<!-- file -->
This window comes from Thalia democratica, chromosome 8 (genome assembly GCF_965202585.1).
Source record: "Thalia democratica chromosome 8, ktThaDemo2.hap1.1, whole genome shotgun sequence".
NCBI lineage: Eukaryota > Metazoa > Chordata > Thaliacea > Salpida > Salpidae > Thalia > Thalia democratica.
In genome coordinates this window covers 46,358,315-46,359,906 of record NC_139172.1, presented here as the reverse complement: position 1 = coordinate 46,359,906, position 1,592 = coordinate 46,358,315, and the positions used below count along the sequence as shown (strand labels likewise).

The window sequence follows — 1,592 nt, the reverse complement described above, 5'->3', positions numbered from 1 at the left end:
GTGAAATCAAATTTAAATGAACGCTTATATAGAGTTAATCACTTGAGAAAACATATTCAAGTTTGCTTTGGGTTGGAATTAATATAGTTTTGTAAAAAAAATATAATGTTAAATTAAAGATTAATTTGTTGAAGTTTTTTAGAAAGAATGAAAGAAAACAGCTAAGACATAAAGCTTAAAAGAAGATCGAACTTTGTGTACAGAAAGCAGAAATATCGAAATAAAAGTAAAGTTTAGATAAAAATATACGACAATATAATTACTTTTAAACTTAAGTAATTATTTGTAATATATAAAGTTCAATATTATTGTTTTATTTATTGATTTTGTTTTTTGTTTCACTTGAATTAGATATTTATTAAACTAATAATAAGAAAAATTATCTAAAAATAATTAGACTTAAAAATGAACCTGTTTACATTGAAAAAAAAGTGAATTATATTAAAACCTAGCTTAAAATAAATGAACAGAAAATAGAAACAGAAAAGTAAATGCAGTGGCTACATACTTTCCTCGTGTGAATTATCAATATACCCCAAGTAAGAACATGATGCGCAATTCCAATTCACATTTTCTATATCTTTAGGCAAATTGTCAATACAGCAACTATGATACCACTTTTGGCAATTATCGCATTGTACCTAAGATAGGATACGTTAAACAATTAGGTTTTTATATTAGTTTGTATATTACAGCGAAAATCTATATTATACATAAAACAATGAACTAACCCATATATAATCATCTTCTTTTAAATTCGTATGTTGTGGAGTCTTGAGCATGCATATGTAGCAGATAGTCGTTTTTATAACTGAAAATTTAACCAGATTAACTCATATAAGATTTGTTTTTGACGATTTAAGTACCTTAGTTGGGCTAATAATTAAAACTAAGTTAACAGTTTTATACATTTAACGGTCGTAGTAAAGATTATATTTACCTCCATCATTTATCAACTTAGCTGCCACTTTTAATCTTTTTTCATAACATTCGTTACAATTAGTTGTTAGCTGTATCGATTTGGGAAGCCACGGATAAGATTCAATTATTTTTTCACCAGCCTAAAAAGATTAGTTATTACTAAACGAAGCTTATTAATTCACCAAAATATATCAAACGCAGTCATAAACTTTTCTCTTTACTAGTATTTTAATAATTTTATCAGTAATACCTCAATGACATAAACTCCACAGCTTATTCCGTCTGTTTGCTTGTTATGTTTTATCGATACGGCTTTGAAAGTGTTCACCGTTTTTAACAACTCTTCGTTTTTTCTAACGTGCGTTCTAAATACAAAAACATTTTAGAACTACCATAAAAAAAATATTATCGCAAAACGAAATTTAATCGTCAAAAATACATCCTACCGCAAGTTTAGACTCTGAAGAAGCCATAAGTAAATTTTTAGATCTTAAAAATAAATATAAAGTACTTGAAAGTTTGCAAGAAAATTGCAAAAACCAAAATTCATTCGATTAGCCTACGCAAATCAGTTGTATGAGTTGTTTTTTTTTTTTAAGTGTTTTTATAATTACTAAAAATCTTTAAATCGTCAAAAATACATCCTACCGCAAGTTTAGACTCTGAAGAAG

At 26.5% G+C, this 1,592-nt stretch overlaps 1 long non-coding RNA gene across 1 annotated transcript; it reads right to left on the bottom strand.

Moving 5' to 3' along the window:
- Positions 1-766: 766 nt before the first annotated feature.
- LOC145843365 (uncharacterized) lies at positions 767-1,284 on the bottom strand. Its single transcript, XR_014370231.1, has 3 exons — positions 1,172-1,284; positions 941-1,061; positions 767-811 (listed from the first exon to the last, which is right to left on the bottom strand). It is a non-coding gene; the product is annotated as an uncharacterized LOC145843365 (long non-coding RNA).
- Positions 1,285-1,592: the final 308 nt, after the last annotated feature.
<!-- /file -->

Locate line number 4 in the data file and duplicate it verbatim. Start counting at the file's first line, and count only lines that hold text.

In genome coordinates this window covers 46,358,315-46,359,906 of record NC_139172.1, presented here as the reverse complement: position 1 = coordinate 46,359,906, position 1,592 = coordinate 46,358,315, and the positions used below count along the sequence as shown (strand labels likewise).